The UI has been – appropriately enough – overhauled

“The original BG UI was made of hate, spite and gnashing teeth,” tweeted Trent Oster at the beginning of August. “It fights so hard against rework every day my mind is boggled.”

The fight goes on, and will continue in free updates long after Baldur’s Gate: Enhanced Edition ships. But already dramatic improvements have been made to the stubborn old interface – namely native support for resolutions in 4:3, 16:9 and 16:10 up to 2880×1800. It’s now also possible to exit the game via fewer than four quit screens (fans will remember that even a desperate Alt+F4 was met with a guilt-tripping message from companion Minsc: “Boo will miss you…”).

The Journal will be useable

The original Baldur’s Gate far predated BioWare’s expertly categorised Codexes and quest logs in Mass Effect and Dragon Age, instead plumping for unsorted, first-person chunks of narrative which soon became unusable. Overhaul have sorted through the mess and grouped entries, separating out important quests and adding new map markers.

The improved journal won’t be perfect,” says Oster, “But it dials the suck back a lot.”

If there’s one thing that won’t be Enhanced, it’s the background art

While character models are already improved by the shift to the Throne of Bhaal engine, the game’s famously ‘hand-painted’ environments – actually hand-rendered, and much better looking in the sequel – will remain much the same. Source files were stored on a separate drive during original development and, according to Oster, the only art assets left from the Baldur’s Gate series are a handful of 3D files for some of Throne of Bhaal’s monsters.

On a less wistful note, all of the original’s cinematics have been replaced with animated cinematics, directed by Overhaul’s Nat Jones.

Multiplayer will work “consistently and reliably”, without third-party tools

Though it would take BioWare another decade to start work on their first MMO, Baldur’s Gate included full – if slightly wonky – co-op support, with additional players taking the place of party members. Each successive Microsoft OS has seen it become progressively wonkier, necessitating the use of fake LANs and all sorts of software doohickies – something Enhanced Edition is set to fix.

Online multiplayer now also features matchmaking and cross-play between all of the game’s platforms – namely PC, iPad, Mac, and Android tablets.

The Mass Effect composer is working on the soundtrack

New arena-campaign The Black Pits will be soundtracked by Sam Hulick, whose warm electro Vangelis-isms accompanied the entire Mass Effect trilogy. Hear a sample of his efforts below:-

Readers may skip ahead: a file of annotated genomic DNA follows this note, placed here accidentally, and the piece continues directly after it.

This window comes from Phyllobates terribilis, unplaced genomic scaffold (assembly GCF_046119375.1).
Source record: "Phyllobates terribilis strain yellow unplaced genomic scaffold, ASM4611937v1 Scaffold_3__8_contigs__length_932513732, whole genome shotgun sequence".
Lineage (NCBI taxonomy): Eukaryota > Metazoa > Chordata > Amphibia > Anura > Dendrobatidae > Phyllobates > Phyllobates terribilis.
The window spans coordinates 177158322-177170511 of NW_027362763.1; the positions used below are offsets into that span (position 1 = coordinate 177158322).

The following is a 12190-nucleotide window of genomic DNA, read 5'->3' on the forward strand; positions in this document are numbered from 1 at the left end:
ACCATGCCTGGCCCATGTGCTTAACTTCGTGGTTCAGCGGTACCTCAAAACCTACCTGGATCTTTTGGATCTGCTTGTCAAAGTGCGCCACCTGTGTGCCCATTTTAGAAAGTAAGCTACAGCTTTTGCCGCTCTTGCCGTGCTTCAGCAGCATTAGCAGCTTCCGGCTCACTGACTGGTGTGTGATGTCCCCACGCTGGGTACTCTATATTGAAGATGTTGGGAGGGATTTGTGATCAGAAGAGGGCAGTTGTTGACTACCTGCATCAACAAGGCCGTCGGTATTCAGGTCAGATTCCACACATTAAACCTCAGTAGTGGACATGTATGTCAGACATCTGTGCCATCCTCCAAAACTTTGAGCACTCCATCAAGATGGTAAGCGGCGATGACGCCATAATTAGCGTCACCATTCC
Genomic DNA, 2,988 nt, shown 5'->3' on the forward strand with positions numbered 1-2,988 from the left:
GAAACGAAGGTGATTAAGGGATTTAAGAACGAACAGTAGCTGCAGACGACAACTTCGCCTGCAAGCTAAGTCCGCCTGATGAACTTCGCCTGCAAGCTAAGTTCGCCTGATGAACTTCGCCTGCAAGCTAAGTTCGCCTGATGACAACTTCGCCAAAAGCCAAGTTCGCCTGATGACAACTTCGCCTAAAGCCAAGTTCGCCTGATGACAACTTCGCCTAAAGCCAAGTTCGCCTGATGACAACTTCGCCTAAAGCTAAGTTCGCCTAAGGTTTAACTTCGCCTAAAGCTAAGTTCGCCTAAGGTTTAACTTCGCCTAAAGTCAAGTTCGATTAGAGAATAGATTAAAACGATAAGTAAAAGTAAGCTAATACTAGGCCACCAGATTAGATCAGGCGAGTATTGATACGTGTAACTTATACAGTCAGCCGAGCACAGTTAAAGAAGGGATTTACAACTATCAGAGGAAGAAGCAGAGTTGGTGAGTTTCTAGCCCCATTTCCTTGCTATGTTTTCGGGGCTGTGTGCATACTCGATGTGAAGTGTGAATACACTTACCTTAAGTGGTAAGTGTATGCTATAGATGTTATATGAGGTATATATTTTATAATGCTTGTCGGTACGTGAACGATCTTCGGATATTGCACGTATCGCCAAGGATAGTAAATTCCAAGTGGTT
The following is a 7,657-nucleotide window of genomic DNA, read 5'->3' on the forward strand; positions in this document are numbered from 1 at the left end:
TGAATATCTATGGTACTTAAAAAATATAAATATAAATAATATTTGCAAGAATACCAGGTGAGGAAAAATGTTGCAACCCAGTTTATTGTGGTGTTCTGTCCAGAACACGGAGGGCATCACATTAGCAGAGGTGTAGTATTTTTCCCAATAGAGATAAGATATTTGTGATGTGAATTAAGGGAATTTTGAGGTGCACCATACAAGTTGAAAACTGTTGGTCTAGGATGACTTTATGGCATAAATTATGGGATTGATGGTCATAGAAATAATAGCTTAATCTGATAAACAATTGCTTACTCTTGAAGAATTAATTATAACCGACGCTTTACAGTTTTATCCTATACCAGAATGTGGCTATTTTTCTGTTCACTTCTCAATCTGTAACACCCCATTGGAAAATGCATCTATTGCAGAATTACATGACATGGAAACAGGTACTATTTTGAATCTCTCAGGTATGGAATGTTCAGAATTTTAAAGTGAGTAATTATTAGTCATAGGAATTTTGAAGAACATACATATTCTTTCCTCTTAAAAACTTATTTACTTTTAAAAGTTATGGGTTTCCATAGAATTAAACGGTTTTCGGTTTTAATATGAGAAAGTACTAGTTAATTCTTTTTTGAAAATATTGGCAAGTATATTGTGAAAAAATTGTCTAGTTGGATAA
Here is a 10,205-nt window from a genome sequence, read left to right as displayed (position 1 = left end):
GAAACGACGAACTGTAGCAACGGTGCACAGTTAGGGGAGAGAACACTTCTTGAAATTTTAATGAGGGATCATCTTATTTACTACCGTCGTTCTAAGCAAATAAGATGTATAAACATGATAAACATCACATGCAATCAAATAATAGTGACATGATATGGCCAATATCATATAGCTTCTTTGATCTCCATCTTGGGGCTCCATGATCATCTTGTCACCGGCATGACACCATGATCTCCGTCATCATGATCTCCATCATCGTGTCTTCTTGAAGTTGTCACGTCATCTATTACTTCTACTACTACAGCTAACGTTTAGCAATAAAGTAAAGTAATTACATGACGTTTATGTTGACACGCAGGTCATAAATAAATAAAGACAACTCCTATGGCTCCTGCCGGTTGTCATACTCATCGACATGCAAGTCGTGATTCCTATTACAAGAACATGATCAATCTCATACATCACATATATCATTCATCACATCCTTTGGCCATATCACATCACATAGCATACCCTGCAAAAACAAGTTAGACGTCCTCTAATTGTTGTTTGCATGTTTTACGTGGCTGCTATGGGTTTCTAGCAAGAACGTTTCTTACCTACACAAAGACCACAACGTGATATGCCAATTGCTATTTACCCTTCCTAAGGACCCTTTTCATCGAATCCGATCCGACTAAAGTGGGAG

To our ears, The Black Pits’ music dovetails Michael Hoenig’s original soundtrack beautifully, aping its unmistakable mournful woodwind modulation and clanging low fantasy feel.

It’s a huge game, but still weighs next to nothing

In 1998, Baldur’s Gate was sold on five CDs, with some fumbling required during area transitions. The Enhanced Edition comes in at a technically heavier 3GB – due to the new content and better quality music – but it’s still someway shy of Assassin’s Creed 3’s 17GB, and comes on no CDs at all. “BG had a lot of redundant data on each CD,” says Oster. “I’d peg BG: EE on PC at seven or eight CDs.”

It’s a Beamdog exclusive, but DRM-lite

So Steam’s the centre of your universe, and Origin can be tolerated for Battlefield or SWTOR. But another new service for the sake of one game typically elicits growls from gamers, and Overhaul know it – that’s why Baldur’s Gate will have a dedicated launcher application required only to install and check for updates. If you want to play on a new computer, you’ll simply need to grab the client from Beamdog’s site, type in your password and download the game.

“If we ever go out of business we will patch the game and remove all DRM,” promises Oster. “From there you could copy it wherever you want.”

A long future of DLC and supported modding awaits

Overhaul will continue to update Baldur’s Gate with tweaks and fixes after release, and plan to support the game with both free and paid-for DLC, though mostly the former. In addition, the team has collaborated with Ascension64 – creator of mods Throne of Bhaal Extender and Baldur’s Gate Trilogy – to improve the game’s engine. Consequently Enhanced Edition will be at least as easy to mod as the original game, which still has a small but devoted community over at Gibberlings 3.

Baldur’s Gate 2: Enhanced Edition is coming

Overhaul plan to have it polished off, alongside the Throne of Bhaal expansion pack, before the end of 2013.

You can pre-order Baldur’s Gate: Enhanced Edition here.